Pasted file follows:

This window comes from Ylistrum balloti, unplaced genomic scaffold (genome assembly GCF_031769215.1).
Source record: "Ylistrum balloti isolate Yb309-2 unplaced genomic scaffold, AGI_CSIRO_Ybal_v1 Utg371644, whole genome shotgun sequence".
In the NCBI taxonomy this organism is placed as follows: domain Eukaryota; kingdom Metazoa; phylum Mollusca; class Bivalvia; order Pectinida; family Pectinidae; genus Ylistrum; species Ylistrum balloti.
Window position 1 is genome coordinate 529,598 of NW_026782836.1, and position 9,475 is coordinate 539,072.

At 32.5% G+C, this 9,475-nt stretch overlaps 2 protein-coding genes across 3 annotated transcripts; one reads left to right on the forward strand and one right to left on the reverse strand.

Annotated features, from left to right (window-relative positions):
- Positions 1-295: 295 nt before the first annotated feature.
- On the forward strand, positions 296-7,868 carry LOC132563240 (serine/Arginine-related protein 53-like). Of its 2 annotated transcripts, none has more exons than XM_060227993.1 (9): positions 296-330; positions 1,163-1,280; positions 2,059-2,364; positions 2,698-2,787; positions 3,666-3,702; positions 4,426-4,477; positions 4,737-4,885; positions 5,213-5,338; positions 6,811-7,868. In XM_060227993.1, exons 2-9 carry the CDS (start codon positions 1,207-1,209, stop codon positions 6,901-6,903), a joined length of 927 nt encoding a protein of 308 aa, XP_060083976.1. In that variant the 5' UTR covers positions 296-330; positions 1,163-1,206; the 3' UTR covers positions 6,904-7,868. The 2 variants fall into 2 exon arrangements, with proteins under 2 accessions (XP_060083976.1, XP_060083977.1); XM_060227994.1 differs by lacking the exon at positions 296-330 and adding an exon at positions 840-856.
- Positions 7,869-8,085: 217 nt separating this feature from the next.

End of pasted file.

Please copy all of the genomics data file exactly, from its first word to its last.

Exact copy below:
This window comes from Ylistrum balloti, unplaced genomic scaffold (genome assembly GCF_031769215.1).
Source record: "Ylistrum balloti isolate Yb309-2 unplaced genomic scaffold, AGI_CSIRO_Ybal_v1 Utg371644, whole genome shotgun sequence".
In the NCBI taxonomy this organism is placed as follows: domain Eukaryota; kingdom Metazoa; phylum Mollusca; class Bivalvia; order Pectinida; family Pectinidae; genus Ylistrum; species Ylistrum balloti.
Window position 1 is genome coordinate 529,598 of NW_026782836.1, and position 9,475 is coordinate 539,072.

At 32.5% G+C, this 9,475-nt stretch overlaps 2 protein-coding genes across 3 annotated transcripts; one reads left to right on the forward strand and one right to left on the reverse strand.

Annotated features, from left to right (window-relative positions):
- Positions 1-295: 295 nt before the first annotated feature.
- On the forward strand, positions 296-7,868 carry LOC132563240 (serine/Arginine-related protein 53-like). Of its 2 annotated transcripts, none has more exons than XM_060227993.1 (9): positions 296-330; positions 1,163-1,280; positions 2,059-2,364; positions 2,698-2,787; positions 3,666-3,702; positions 4,426-4,477; positions 4,737-4,885; positions 5,213-5,338; positions 6,811-7,868. In XM_060227993.1, exons 2-9 carry the CDS (start codon positions 1,207-1,209, stop codon positions 6,901-6,903), a joined length of 927 nt encoding a protein of 308 aa, XP_060083976.1. In that variant the 5' UTR covers positions 296-330; positions 1,163-1,206; the 3' UTR covers positions 6,904-7,868. The 2 variants fall into 2 exon arrangements, with proteins under 2 accessions (XP_060083976.1, XP_060083977.1); XM_060227994.1 differs by lacking the exon at positions 296-330 and adding an exon at positions 840-856.
- Positions 7,869-8,085: 217 nt separating this feature from the next.